[This truly is a first impression as I've only started reading the book.]
Stylistically, the story progresses unencumbered by flourishes. This is not to say the prose is sparse or that the narrative isn’t devoid of abundance. For one, it is chock full of phrases and vocabulary dating to the period—1799 on a Dutch trading post on the shore of Japan—which would take a great deal of time and effort to track down but which the wise reader trusts the author to have researched and accepts as good texture for a historical work. For another, the novel is expansive in a way few seem to be, interested in several characters, not rushing to put any single one through a moment of reckoning. The complexity of the setting and the breadth of the narrative allow for a wonderful immersion reminiscent of “Anna Karenina” or other classic historical novels. And there are startlingly good descriptions subtly woven into the narrative, as when “cicadas shriek in ratcheted rounds” (29) or when one of the characters, Ouwehand, says to another in morning passing, “Another furnace of a day ahead” (30). A clock even becomes something of a character in its own right. “The Almelo clock divides the time with bejeweled tweezers” (36) is just one of several lines devoted to it.
Jacob is a clerk working for the Dutch East India Company on an artificial island on the shore of Nagasaki, hoping to earn enough to convince the father of his amour he would make a worthy husband. As a clerk and an amateur artist he is detail-oriented, opening the door for plenty of that good narrative texture and even a few illustrations. As of yet (I’ve just finished chapter 7—the first 90 pages) there is too much incident and description to allow for much psychological depth. Jacob is lonely, misses his fiancée Anna, is unaccountably taken with a disfigured Japanese midwife, and prevented from making friends by his official task of searching out irregularities in previous years’ accounting so those responsible can be duly punished and corruption weeded out.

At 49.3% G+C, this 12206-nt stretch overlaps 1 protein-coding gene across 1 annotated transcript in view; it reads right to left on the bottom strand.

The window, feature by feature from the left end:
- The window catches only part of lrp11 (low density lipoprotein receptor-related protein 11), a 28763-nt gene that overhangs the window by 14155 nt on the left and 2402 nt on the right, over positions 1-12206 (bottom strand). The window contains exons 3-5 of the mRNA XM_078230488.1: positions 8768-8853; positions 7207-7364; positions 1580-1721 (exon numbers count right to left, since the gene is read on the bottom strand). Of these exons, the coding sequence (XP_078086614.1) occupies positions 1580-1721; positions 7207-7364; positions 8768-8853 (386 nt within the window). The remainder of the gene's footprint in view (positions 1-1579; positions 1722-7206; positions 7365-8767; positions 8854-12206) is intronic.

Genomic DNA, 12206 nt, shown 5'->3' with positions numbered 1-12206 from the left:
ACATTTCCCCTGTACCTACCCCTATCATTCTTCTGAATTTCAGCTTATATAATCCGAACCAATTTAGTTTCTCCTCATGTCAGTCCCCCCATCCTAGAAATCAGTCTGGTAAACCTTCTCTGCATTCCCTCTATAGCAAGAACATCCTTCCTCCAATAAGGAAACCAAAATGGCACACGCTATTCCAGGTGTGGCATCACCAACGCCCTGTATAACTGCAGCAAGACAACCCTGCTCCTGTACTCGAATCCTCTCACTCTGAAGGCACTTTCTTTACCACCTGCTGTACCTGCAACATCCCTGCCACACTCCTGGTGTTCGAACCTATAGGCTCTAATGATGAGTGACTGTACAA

There is also much discussion, most interestingly with the Japanese interpreter Ogawa Uzaemon, about romantic love and marriage, a topic which seems to render most westerners wistful. Ogawa believes “A man should love his concubine, so when love dies he say, ‘Goodbye,’ easy and no injury. Marriage is different: marriage is matter of head…rank…business…bloodline” (86).Tellingly, Ogawa follows this with a question: “Holland families are not same?” Jacob responds, “We are exactly the same, alas.”
Will Jacob make it through his service unmolested (or without further molestation after a certain Dr. Marinus’s ill use of his body in a scene painful to read)? Will he come away with a sufficient fortune to satisfy his would-be father-in-law's ambition? Or will he fall in love with Miss Aibagawa, the midwife, and forget Anna? How will his sensitive and romantic and conscientious mind see him through these travails? The reading is brisk and delightful so I’ll have answers soon enough.